It's All in the Timing

A co-worker introduced me this new-to-me app called TimeHop. This novel utility, once you authorize access to all of your social networks aggregates your past posts, tweets and photos and pushes a time capsule of your activities so you can reminisce. This morning, curiosity got the best of me and I found myself scrolling through the iPhone app store to download and install.

This week as you may already know has its own sort of reckoning, it being the first anniversary of Dad’s accident, last days and death. (Yes, I know it may seem morbid to keep reiterating our last days together. When you experience the loss of a beloved one you will understand how feeling every moment gets you through the hardest parts of grief.) I was lucky enough to have a friend spontaneously suggest dinner and drinks after work, and that certainly helped dilute the edginess and restlessness.

TimeHop pushed a notification of this day in my past history and rather than pull content from this day last year, it highlighted older stuff. Like how this week in 2012 my Dad & I were in the Bronx. It was the first deposition in Dad’s car accident case a few years back. I just remember how nerve-wracking it was for Dad, and for me, to passively sit back and watch the lawyers grill him.

Kind of like how I had to passively sit back and watch Dad last year as his health deteriorated at a rapid pace, until we had little choice but to make his last days comfortable, preparing ourselves and the rest of the family, to say good-bye.


One Day Last Year

I’d almost forgotten. In the back of my mind, I must have known, although it wasn’t until I physically wrote the date with a blue felt marker on a lined piece of paper that the significance flooded my memory. This day last year was a Monday, the beginning of an average work week. I had plans to meet up with my dear friend Alex for the most amazing dinner at Feast and after a few hours of catching each other up on our lives, I made my way home to Brooklyn.

It wasn’t a late night, and upon my arrival I made my way upstairs to check in on Dad, who I found had dozed off while watching television. I leaned over to rouse him, chattering about my day and dinner, asking him about his day and if he was on track with his medications. He stirred but seemed disoriented. It had been a hot couple of days so I went to the kitchen for a cold glass of water to refresh him. When I got back he was mumbling, the water seemed to waken his senses. I was suspicious though, he had TIAs previously -- and the signs suggested that maybe he had an episode earlier in the evening.

I decided to go upstairs to see if everything was okay--Dad wasn’t always forthcoming with anything that suggested he wasn’t healthy as an ox, or as close to 100% as he could get.  I told him to finish his water and rest a moment. Upstairs things seemed to be in order, the bathroom and hallway were both clear.  I was resetting the portable A/C for the evening when I heard Dad make his way to the stairs. The cadence of his footsteps seemed wrong, rather than the step-step-stomp of his slippered feet and cane hitting each stair, I heard step-step, step-step-stomp. He was using the cane to support him on every other step.

I made my way to the top of the staircase, talking to him about using the cane for support so he wouldn’t fall. He was on the second to last step, I think he may have paused to consider what I was saying, the cane had not yet touched down. In that second before I could even think, before I could reach out, he fell backward, somersaulting down the stairs, only stopping as he made impact with the landing wall and fell into fetal position under the hall table. I hear myself gasp, then shriek. Everything else after that plays out like a stop-motion movie. Dashing down the stairs, calling 911 while coaching my father not to move, the arrival of the ambulance, the ride to the hospital with an EMT driver unfamiliar with south Brooklyn, and the emergency room and ICU at the Lutheran Trauma Center.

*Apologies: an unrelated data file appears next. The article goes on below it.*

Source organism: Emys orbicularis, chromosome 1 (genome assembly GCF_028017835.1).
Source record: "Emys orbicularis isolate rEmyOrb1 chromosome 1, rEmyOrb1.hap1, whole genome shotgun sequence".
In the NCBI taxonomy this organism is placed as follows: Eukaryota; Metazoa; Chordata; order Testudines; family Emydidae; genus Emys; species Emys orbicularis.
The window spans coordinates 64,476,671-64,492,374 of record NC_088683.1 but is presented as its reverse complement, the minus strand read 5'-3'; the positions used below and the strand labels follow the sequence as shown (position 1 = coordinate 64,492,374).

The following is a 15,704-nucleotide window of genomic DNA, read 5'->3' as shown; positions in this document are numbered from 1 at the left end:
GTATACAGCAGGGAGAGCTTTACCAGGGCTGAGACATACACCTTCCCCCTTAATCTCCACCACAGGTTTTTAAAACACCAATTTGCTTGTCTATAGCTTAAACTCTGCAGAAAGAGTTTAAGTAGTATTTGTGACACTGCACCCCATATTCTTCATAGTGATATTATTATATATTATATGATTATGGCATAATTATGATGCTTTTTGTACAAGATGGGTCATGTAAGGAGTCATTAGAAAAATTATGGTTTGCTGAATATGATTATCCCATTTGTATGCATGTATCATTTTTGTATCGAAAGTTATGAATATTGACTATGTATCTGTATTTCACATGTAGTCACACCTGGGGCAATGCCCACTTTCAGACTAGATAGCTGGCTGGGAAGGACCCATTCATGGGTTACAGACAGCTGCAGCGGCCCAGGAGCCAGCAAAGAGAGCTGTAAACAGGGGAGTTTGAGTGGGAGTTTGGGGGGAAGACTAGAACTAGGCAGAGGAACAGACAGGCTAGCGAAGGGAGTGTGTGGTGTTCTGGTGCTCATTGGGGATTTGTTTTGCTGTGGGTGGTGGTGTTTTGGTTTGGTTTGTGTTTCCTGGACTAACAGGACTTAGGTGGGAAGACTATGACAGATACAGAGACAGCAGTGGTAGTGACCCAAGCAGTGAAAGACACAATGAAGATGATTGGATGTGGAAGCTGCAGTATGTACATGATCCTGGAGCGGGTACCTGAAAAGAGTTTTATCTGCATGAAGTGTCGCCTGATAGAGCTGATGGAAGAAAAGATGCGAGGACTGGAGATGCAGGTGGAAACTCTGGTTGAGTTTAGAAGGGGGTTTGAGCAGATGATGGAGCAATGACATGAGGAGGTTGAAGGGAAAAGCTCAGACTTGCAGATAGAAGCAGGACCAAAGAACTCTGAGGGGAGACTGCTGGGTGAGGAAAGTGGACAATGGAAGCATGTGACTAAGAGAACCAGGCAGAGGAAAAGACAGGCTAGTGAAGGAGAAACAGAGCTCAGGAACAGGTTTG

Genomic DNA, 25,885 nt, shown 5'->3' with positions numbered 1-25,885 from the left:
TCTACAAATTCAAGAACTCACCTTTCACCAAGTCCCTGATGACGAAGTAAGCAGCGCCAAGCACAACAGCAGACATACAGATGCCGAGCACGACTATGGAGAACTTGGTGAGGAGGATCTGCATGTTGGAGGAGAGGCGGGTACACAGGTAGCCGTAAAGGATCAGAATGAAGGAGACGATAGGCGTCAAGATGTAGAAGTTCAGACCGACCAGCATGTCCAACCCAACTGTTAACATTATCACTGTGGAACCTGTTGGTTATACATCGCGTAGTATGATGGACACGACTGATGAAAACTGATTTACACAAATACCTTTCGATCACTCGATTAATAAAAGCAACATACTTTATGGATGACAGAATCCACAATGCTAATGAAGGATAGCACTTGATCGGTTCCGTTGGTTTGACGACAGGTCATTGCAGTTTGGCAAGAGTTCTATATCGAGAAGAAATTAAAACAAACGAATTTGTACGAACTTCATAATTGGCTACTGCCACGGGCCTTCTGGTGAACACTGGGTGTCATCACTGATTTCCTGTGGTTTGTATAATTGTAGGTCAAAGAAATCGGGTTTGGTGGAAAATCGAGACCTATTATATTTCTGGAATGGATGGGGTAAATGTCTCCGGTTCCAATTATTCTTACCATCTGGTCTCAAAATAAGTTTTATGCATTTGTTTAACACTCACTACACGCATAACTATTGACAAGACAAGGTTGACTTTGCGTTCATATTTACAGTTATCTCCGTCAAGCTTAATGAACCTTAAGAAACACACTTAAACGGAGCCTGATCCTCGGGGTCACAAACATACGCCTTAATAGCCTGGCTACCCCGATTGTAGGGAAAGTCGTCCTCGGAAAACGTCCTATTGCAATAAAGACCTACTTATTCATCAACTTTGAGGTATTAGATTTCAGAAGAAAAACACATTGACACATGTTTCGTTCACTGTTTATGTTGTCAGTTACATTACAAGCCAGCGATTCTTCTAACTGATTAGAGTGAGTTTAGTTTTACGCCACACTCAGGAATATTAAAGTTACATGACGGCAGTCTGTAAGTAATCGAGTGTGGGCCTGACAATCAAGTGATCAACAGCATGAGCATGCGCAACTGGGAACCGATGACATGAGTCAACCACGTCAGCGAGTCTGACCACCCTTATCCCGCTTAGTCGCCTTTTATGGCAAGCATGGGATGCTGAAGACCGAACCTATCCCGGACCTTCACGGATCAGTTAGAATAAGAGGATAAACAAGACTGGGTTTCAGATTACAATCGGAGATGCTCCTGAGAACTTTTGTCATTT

It was the third to last day in July 2013.  



Sometimes when I’m in the beginning fugue of a migraine, I have a conversational hiccup, a mental stutter or verbal Tourette. Although a complete anecdotal paragraph streams through my mind, only one or two words that make up some kind of sentence are actually spoken. The migraine haze blurs the lines, and it’s not until hours later after I’ve slept the tension off that I even remember the misstep (or offense).  

Source: Education Portal

Like today, I was talking about beautifying myself for Rich & Mikie’s wedding and during the course of the conversation talked about having my hair and makeup done vs. doing it myself because eyelashes are so difficult to apply yourself. It reminded me that the last time I had my eyelashes applied was back in March for the 2nd to last burlesque show with the girls. I pictured Suzie leaning over Kate then me, applying the glue to the lash and waiting for it to set, then lining up the fake one to the real one to layer it on with precision, one eye at a time. All that storytelling was unfolding like a silent movie in my mind.

Then in a synapse I return to the conversation at hand, a truncated sentence tumbling out of my mouth. “I don’t think I’ve shared this before but I perform burlesque and discovered the glam makeup application, so will need to get someone to apply mine. Then I'll need to find some glitter.” No context that's relatable. No transition statement. No further explanation, just vomited words into the air. In hindsight, not the most standard of water cooler conversations one has at work.